Finally, we arrive at the external iliac artery and vein ; both vessels lie on the inner wall of the psoas, as the preceding sections show, not side by side, but behind each other ; hence the artery lies over the vein, and not to its inner side as appears by this frontal section.


The relations of the hip-joint, which have been already briefly alluded to, afford many points for examination. It has been already mentioned that the section has traversed the entire length of the ligamentum teres of both sides. It is evident that this ligament limits extreme adduction, and by simultaneous stretching, assists in maintaining the firm position of the pelvis and trunk. As the section passed through the acetabular notch the course of the articular artery is exposed.


The articular cartilage, ligamentous apparatus, and the extent of the cavity of the joint are well seen in the plate.


The architecture of the upper portion of the thigh bone is well worthy of study, as much so for its general disposition as for its structure. Meyer has the merit of having first called attention to the arrangement of the cancellous tissue, especially in the neck of the bone, which essentially increases its weight-bearing power. The individual laminae and interlacements of bone arrange themselves in rows, which are detached from the borders of the compact tissue, and cross each other in the middle line. In the section of the left thigh bone especially these indications of its structure are shown.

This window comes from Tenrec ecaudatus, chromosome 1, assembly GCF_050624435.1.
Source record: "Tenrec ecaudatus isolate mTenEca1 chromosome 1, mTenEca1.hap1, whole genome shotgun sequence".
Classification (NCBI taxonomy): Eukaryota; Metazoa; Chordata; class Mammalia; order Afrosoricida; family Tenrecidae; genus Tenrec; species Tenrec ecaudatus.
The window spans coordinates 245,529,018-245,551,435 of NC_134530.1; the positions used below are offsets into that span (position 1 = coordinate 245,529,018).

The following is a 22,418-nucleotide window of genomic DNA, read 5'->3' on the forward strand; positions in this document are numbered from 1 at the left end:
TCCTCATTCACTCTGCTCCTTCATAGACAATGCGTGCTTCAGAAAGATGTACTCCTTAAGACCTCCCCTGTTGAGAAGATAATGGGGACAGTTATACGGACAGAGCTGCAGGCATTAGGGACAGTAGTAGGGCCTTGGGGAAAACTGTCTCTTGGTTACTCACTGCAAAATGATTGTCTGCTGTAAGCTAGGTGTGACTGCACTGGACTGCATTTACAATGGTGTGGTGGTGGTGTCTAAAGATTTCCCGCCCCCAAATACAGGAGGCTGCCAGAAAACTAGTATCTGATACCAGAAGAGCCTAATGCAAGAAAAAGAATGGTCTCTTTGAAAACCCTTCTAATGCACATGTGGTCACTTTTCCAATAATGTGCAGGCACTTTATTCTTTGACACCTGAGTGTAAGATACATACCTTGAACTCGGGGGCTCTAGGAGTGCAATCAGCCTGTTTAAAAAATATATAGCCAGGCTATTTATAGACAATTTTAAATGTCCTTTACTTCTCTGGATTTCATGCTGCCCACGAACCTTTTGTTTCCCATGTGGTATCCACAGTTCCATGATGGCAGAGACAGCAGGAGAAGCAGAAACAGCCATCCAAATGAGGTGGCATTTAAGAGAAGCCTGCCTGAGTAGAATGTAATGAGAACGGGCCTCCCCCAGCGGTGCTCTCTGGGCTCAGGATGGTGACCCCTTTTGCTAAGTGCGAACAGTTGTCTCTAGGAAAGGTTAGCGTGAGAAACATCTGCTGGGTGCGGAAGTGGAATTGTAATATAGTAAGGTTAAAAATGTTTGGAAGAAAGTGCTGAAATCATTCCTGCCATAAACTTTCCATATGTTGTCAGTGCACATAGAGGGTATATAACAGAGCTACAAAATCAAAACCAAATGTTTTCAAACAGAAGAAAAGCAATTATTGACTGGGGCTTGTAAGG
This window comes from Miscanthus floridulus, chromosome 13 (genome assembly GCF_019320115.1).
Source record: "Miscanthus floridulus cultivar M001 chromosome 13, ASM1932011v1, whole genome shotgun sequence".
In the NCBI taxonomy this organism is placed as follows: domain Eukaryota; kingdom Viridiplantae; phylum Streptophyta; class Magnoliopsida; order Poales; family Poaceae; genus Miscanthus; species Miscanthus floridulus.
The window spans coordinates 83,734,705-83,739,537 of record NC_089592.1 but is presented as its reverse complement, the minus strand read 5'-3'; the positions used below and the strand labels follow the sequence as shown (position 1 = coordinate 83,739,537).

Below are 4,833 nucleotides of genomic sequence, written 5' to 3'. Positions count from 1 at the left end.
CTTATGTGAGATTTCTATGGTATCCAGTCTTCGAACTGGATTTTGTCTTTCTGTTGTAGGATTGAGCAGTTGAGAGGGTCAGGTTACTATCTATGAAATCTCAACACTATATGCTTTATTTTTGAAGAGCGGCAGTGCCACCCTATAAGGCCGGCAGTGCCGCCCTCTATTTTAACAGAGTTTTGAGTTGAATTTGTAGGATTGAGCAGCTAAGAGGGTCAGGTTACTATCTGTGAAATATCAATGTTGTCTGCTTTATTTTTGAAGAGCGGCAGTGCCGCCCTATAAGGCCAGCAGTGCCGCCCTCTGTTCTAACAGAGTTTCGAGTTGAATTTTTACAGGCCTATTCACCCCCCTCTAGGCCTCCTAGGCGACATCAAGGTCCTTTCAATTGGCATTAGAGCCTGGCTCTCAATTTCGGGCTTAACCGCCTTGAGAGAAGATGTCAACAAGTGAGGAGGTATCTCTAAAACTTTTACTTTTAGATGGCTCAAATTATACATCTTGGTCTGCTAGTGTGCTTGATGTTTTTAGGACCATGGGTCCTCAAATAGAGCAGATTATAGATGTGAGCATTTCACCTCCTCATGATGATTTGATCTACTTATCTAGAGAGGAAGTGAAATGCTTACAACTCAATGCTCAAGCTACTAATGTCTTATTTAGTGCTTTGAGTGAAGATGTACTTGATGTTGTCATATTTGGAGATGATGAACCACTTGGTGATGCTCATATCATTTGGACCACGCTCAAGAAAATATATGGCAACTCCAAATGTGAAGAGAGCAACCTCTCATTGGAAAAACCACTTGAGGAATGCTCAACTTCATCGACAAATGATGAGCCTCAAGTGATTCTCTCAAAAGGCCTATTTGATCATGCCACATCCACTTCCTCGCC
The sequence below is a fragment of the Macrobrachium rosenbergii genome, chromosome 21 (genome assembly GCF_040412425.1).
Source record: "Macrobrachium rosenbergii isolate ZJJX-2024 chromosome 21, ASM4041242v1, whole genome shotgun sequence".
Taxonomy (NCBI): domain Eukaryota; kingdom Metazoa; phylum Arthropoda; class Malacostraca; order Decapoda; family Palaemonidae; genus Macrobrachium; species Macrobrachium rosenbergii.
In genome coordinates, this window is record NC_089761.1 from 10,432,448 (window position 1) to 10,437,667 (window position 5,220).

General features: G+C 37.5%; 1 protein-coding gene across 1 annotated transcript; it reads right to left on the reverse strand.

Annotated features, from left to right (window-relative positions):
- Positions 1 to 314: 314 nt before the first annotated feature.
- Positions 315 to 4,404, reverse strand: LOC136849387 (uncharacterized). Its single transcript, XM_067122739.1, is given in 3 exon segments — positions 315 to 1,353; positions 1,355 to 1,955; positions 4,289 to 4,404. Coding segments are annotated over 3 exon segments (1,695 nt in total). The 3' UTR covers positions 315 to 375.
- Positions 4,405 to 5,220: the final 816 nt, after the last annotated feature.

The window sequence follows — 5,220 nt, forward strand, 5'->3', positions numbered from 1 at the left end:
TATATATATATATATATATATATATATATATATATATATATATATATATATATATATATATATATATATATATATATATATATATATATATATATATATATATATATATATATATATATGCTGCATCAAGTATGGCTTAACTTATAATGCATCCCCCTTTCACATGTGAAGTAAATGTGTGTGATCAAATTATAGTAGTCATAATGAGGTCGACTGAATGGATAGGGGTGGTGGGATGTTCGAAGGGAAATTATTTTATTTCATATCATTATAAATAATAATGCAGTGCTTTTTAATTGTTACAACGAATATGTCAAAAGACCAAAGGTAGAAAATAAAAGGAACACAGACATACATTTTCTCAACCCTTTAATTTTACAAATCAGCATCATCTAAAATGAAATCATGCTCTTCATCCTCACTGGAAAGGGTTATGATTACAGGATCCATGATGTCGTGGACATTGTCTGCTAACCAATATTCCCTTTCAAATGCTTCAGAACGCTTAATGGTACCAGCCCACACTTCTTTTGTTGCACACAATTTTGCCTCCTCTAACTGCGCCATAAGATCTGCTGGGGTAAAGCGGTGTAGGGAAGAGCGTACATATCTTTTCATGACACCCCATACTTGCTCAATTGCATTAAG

The articular cavities themselves appear merely as chinks. Their extent downwards explains to what limit intracapsular fracture of the neck of the thigh bone may reach, and where the region of extra-capsular fracture commences. Since intra-capsular fractures isolate the upper fragment, and leave it connected by the ligamentum teres and the acetabular vessels, it is evident that, apart from the difficulty of accurate adaptation and retention of the parts, union is of very rare occurrence, on account of conditions unfavourable for its nutrition.


An increase of effusion into the joint, as may happen in inflammation, will not separate the surfaces of the acetabulum and head of the thigh bone. The powerful ilio-femoral ligament, in consequence of its torsion in complete extension, presses the joint-surfaces firmly against each other. On the other hand, in flexing the joint, a corresponding separation of the two surfaces will occur from increased effusion within it ; and, as investigations show, this may be somewhat considerable. If fluid be injected through the acetabulum into the joint-cavity, after the example of Bonnet, the articulation takes successively the positions which afford the greatest amount of space ; but which ultimately place the ilio-femoral ligament in the condition of greatest relaxation. The femur is raised and somewhat rolled outwards. If the joint be frozen, sections can be made of it, and the relations of the articular surfaces to each other rendered clear. The accompanying woodcut represents such a preparation, made from the body of a normal young female.


In order to render the femur more easily movable, the upper layer of muscles was removed and the bone itself sawn through the middle.